IS RENOVATING HOUSES TO RENT A $21 BILLION DOLLAR BUSINESS? – Part 6

by Tim Herriage

IS RENOVATING HOUSES TO RENT A $21 BILLION DOLLAR BUSINESS? – Part 6

by Tim Herriage

by Tim Herriage

Last week we estimated that Fix, Flip and Resell activity for 2015 at $9.7 billion dollars. This pales in comparison to renovation for investors who buy and renovate to rent. What is spent to maintain and/or “turn” the entire SFR rental market is another business we will look at next week.
Revisiting 2015 NAR and RealtyTrac data of 1,090,000 homes sold for investment purposes, just 179,778 of these were “fix, flip and sell.” This means 910,000 houses most likely went into the national SFR rental pool.
How big an economic contribution does making these houses ready to rent?
RENOVATING BUDGET FOR RENTAL USE
Like renovation for retail sale, rentals are also influenced by property class, location, and property condition, knowing this property is going to end up as a rental.
The tasks to make the property an attractive tenant rental, without going beyond the neighborhood or local market finish standards, are determined by understanding what else is available (competition) and what is the demand. The 2020 REI Group is happy to offer advice on this.
RENOVATING TO RENT?
Getting to meaningful rental house renovation numbers, just like resale, rental properties, start with the property class considerations that should have been a core part of any pre-purchase analysis.
We will use the same rules of thumb used in Part 5, with minor adjustment to determine the volume of houses destined for rent by the same three classes of home, luxury, mid-market and affordable. Luxury ($500,000 to $1 million plus,) is 10 to 15 percent of the total market. We will use 5 percent. For mid-market homes (appraised at $150,000 to $499,000) we use 80 percent of houses sold as renovated for rentals. Affordable homes are defined as anything below $150,000 and we use 10 to 15 percent of market total.
Luxury Rentals: Because of capital costs to buy and renovate a luxury house, these are not normally cash flow positive as rentals, so are more likely to be fix, flip and resale candidates. Renovations in this market typically exceed $100,000, however we expect no more than five percent of luxury properties to may make there way into the rental pool. These luxury houses are bought more for appreciation (and tax benefits?) in trophy markets rather than rentals. Rental income offer a luxury house owner a minor cost offset, unless there are some extraordinary circumstances such as acquiring the property by way of an inheritance or a gift. These are typically renovated to the style and finish of the owner, thus falling in line with the $100,000 plus renovation. Five percent of 910,000 equal 45,500 homes.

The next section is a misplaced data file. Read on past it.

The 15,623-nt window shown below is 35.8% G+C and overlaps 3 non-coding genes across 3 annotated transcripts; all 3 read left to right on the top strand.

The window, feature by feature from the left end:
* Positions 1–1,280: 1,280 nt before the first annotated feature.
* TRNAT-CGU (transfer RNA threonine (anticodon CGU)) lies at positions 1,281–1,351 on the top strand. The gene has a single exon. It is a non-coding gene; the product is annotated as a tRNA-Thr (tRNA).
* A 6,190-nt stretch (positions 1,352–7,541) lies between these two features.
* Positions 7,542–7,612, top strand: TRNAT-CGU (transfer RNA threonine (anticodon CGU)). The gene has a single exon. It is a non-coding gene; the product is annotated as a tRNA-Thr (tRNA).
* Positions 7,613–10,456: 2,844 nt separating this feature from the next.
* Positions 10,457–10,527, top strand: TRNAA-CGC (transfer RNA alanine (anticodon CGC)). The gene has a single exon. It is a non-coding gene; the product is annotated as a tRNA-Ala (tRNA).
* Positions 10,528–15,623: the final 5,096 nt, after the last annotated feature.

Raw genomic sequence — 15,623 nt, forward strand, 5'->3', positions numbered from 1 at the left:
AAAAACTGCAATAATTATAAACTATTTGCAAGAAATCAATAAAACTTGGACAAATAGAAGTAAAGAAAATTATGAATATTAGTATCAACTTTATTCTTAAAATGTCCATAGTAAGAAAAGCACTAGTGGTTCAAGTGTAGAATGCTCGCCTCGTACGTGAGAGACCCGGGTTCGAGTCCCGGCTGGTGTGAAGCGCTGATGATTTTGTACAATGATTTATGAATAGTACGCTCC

Mid-market Rentals: This median range house (ARV = $150,000 to $500,000) comprise around sixty percent of the resale market but make up a sweet spot for serious investors, small funds and institutional SFR investors. Their analysis has concluded A and B class production houses in mid-market neighborhoods, built after 1990, are the most desirable rentals. We estimate this is about 80 percent of the rental renovation volume where a typical rental renovation, light to heavy, ranges from $12,000 to $30,000 or more. Older A & B homes, nearer to economic hubs, are back in vogue but typically require more renovation. These are harder to find and fewer in number, but for this estimate we will stay with base estimates. This means about 728,000 mid-market homes are renovated at an average of $21,000 each.
Affordable Rentals: Just because these houses are cheap it does not mean they are a good deal. Class C and Section 8 rentals and neighborhoods require special expertise to be profitable. This is estimated 15 to 20 percent of the total housing rental renovation volume, or 182,000 homes. If renovations occur they are typically less than $10,000 but have a shorter life-cycle adding to management complexity of this class of property.
IN SUMMARY
In 2015 NAR & Realty Trac data suggests 910,000 homes were bought to be rented. Following the “house by category” spread and using rules of thumb, the buy-to-rent renovation volumes and dollars look like this:
Class                          Market %      Units     Est.$              Labor        Materials
$500K and up               5%           45K        >$100K           $60K         $40K
$100K to $500K         80%           728K         $12–30K      $6–18K    $5 –12K
<$100K                      15%           182K          $10K (?)     >$6K         >$4K
Based on these estimates and assumptions:
– 45,500 luxury rentals mean about $4.55 billion in renovation revenues.
– 728,000 mid market rentals averaging $21K mean $15.28B in renovations
– 182,000 affordable flips averaging $10K generates $1.82B in revenues.
A $22 BILLION RENTAL RENOVATION CONTRIBUTION?
Based on these estimates, renovating houses bought-to-rent by investors generates at least $21.65 billion in national economic activity with sixty percent for local labor and general contractor profits and forty percent to local and national materials suppliers.
This does not include any rental turn or refresh activity. Next week we will attempt to estimate these numbers for 24 million SFR rentals in the current national inventory.
            For more on how 2020 REI delivers renovated rentals to investor clients, get to know our team at Investable Realty.

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